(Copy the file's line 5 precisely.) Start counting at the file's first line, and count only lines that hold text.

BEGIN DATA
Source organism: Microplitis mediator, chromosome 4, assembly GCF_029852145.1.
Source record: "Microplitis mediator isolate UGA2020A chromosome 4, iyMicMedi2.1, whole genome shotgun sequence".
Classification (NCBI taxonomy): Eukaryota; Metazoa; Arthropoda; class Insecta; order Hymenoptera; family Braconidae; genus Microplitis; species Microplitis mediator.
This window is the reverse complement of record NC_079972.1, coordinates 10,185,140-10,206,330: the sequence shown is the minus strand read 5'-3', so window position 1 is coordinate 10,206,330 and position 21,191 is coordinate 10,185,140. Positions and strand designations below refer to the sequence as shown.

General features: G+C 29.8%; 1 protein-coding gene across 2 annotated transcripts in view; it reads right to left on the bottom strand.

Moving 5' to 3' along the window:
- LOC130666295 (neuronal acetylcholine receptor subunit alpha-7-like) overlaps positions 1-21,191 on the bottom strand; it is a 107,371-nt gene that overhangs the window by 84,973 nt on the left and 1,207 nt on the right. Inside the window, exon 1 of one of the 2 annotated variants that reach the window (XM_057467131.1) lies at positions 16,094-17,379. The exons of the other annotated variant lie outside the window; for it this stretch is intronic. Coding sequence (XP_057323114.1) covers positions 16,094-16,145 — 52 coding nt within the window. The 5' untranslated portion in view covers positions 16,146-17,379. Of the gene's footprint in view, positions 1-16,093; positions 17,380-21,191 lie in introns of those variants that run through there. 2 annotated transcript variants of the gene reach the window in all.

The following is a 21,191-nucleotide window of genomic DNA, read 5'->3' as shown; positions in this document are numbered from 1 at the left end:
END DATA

General features: G+C 29.8%; 1 protein-coding gene across 2 annotated transcripts in view; it reads right to left on the bottom strand.